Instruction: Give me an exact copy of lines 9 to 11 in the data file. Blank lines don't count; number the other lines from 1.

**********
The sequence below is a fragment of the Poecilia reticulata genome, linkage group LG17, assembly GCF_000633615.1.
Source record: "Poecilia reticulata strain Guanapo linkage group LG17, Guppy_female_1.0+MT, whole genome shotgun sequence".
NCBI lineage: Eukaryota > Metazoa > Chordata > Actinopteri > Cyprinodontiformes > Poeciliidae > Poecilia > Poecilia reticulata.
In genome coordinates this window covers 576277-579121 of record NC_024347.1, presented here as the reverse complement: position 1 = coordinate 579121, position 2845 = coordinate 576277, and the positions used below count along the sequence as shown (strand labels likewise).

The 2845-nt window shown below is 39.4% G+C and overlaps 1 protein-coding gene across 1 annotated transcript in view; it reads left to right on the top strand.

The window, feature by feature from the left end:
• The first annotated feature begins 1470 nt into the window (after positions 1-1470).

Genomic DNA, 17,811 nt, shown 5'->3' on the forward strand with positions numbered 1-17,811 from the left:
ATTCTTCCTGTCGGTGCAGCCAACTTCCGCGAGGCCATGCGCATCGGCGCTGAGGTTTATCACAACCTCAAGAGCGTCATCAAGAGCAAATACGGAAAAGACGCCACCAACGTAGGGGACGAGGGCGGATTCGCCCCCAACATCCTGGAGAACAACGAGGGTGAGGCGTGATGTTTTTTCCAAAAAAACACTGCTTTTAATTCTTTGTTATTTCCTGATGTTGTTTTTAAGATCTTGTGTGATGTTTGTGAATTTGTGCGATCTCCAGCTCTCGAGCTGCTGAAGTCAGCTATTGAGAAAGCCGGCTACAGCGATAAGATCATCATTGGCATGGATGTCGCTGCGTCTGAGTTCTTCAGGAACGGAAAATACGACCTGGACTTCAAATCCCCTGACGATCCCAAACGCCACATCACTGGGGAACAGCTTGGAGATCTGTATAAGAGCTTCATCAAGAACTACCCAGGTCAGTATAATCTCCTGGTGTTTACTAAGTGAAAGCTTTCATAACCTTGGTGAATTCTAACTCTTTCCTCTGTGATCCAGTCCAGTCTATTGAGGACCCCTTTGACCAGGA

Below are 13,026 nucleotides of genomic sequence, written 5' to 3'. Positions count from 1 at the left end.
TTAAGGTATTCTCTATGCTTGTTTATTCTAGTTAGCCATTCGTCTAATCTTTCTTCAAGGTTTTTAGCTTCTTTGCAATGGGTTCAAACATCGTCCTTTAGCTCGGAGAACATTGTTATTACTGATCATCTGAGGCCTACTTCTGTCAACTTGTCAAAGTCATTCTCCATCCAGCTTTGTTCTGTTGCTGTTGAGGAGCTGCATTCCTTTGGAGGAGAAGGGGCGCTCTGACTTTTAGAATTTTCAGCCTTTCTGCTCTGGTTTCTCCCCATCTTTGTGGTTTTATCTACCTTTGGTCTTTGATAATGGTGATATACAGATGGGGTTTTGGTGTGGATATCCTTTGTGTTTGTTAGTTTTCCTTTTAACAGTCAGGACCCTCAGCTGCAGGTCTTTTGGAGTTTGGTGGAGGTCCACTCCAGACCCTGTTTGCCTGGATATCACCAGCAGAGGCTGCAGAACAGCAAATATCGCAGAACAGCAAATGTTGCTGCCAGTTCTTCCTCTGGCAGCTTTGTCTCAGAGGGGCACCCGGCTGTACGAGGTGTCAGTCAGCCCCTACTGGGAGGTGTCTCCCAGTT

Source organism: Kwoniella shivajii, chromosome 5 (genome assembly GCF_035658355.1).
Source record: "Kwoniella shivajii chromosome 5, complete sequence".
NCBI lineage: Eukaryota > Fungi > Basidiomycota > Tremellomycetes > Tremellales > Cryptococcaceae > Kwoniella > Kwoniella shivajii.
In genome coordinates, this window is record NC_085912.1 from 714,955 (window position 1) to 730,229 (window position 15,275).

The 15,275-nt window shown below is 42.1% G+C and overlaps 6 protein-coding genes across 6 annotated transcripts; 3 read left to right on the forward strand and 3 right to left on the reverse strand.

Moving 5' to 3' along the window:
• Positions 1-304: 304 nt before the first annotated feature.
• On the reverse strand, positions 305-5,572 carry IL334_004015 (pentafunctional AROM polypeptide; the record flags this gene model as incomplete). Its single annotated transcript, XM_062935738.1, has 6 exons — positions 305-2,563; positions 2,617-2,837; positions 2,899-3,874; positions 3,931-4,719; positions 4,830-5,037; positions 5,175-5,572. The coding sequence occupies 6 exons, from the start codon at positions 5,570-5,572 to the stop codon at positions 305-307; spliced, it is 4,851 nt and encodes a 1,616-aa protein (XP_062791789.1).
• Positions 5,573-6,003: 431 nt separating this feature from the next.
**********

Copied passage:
ATTCTTCCTGTCGGTGCAGCCAACTTCCGCGAGGCCATGCGCATCGGCGCTGAGGTTTATCACAACCTCAAGAGCGTCATCAAGAGCAAATACGGAAAAGACGCCACCAACGTAGGGGACGAGGGCGGATTCGCCCCCAACATCCTGGAGAACAACGAGGGTGAGGCGTGATGTTTTTTCCAAAAAAACACTGCTTTTAATTCTTTGTTATTTCCTGATGTTGTTTTTAAGATCTTGTGTGATGTTTGTGAATTTGTGCGATCTCCAGCTCTCGAGCTGCTGAAGTCAGCTATTGAGAAAGCCGGCTACAGCGATAAGATCATCATTGGCATGGATGTCGCTGCGTCTGAGTTCTTCAGGAACGGAAAATACGACCTGGACTTCAAATCCCCTGACGATCCCAAACGCCACATCACTGGGGAACAGCTTGGAGATCTGTATAAGAGCTTCATCAAGAACTACCCAGGTCAGTATAATCTCCTGGTGTTTACTAAGTGAAAGCTTTCATAACCTTGGTGAATTCTAACTCTTTCCTCTGTGATCCAGTCCAGTCTATTGAGGACCCCTTTGACCAGGA

Below are 13,026 nucleotides of genomic sequence, written 5' to 3'. Positions count from 1 at the left end.
TTAAGGTATTCTCTATGCTTGTTTATTCTAGTTAGCCATTCGTCTAATCTTTCTTCAAGGTTTTTAGCTTCTTTGCAATGGGTTCAAACATCGTCCTTTAGCTCGGAGAACATTGTTATTACTGATCATCTGAGGCCTACTTCTGTCAACTTGTCAAAGTCATTCTCCATCCAGCTTTGTTCTGTTGCTGTTGAGGAGCTGCATTCCTTTGGAGGAGAAGGGGCGCTCTGACTTTTAGAATTTTCAGCCTTTCTGCTCTGGTTTCTCCCCATCTTTGTGGTTTTATCTACCTTTGGTCTTTGATAATGGTGATATACAGATGGGGTTTTGGTGTGGATATCCTTTGTGTTTGTTAGTTTTCCTTTTAACAGTCAGGACCCTCAGCTGCAGGTCTTTTGGAGTTTGGTGGAGGTCCACTCCAGACCCTGTTTGCCTGGATATCACCAGCAGAGGCTGCAGAACAGCAAATATCGCAGAACAGCAAATGTTGCTGCCAGTTCTTCCTCTGGCAGCTTTGTCTCAGAGGGGCACCCGGCTGTACGAGGTGTCAGTCAGCCCCTACTGGGAGGTGTCTCCCAGTT